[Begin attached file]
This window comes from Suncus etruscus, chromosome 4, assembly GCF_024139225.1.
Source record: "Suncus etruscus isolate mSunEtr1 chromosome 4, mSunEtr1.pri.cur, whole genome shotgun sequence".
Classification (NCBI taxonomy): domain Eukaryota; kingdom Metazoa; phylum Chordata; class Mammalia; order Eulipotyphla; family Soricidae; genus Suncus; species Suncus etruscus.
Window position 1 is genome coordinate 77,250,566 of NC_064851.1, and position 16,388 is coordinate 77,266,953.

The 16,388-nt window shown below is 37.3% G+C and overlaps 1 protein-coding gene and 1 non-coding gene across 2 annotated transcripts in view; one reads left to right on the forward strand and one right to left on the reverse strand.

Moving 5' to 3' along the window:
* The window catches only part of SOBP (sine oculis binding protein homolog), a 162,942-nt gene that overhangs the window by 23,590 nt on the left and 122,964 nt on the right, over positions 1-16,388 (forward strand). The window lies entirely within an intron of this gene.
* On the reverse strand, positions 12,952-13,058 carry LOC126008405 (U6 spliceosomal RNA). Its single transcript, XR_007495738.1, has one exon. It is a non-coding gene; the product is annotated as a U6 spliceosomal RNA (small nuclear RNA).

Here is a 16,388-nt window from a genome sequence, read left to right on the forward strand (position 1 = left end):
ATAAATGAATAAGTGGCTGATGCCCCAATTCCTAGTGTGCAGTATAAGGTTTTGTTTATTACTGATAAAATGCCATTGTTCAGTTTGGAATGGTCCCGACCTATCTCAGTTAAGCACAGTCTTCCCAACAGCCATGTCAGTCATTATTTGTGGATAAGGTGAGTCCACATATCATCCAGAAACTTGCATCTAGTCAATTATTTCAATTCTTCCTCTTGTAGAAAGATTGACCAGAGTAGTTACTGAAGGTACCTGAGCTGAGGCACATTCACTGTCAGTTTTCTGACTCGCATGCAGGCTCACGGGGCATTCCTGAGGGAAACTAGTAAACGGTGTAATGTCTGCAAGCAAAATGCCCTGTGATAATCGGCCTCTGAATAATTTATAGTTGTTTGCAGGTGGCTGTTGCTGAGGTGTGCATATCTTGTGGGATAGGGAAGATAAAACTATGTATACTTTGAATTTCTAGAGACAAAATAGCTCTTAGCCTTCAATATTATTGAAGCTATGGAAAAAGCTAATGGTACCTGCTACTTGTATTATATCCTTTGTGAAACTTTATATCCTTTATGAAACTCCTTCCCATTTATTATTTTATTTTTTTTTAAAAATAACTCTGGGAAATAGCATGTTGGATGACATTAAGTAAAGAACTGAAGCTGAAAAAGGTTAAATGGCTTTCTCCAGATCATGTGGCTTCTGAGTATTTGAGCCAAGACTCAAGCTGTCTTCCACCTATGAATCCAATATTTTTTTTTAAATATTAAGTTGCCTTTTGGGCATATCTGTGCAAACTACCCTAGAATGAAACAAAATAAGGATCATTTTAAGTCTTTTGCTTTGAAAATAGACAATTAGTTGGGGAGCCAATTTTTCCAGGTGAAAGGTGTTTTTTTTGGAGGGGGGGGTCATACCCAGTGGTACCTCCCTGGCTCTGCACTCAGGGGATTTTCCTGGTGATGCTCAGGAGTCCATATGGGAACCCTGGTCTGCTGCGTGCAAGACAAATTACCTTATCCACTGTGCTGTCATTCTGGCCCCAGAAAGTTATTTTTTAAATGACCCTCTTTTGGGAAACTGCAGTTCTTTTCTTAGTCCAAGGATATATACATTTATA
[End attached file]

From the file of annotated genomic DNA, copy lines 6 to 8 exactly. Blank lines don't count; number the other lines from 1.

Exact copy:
Moving 5' to 3' along the window:
* The window catches only part of SOBP (sine oculis binding protein homolog), a 162,942-nt gene that overhangs the window by 23,590 nt on the left and 122,964 nt on the right, over positions 1-16,388 (forward strand). The window lies entirely within an intron of this gene.
* On the reverse strand, positions 12,952-13,058 carry LOC126008405 (U6 spliceosomal RNA). Its single transcript, XR_007495738.1, has one exon. It is a non-coding gene; the product is annotated as a U6 spliceosomal RNA (small nuclear RNA).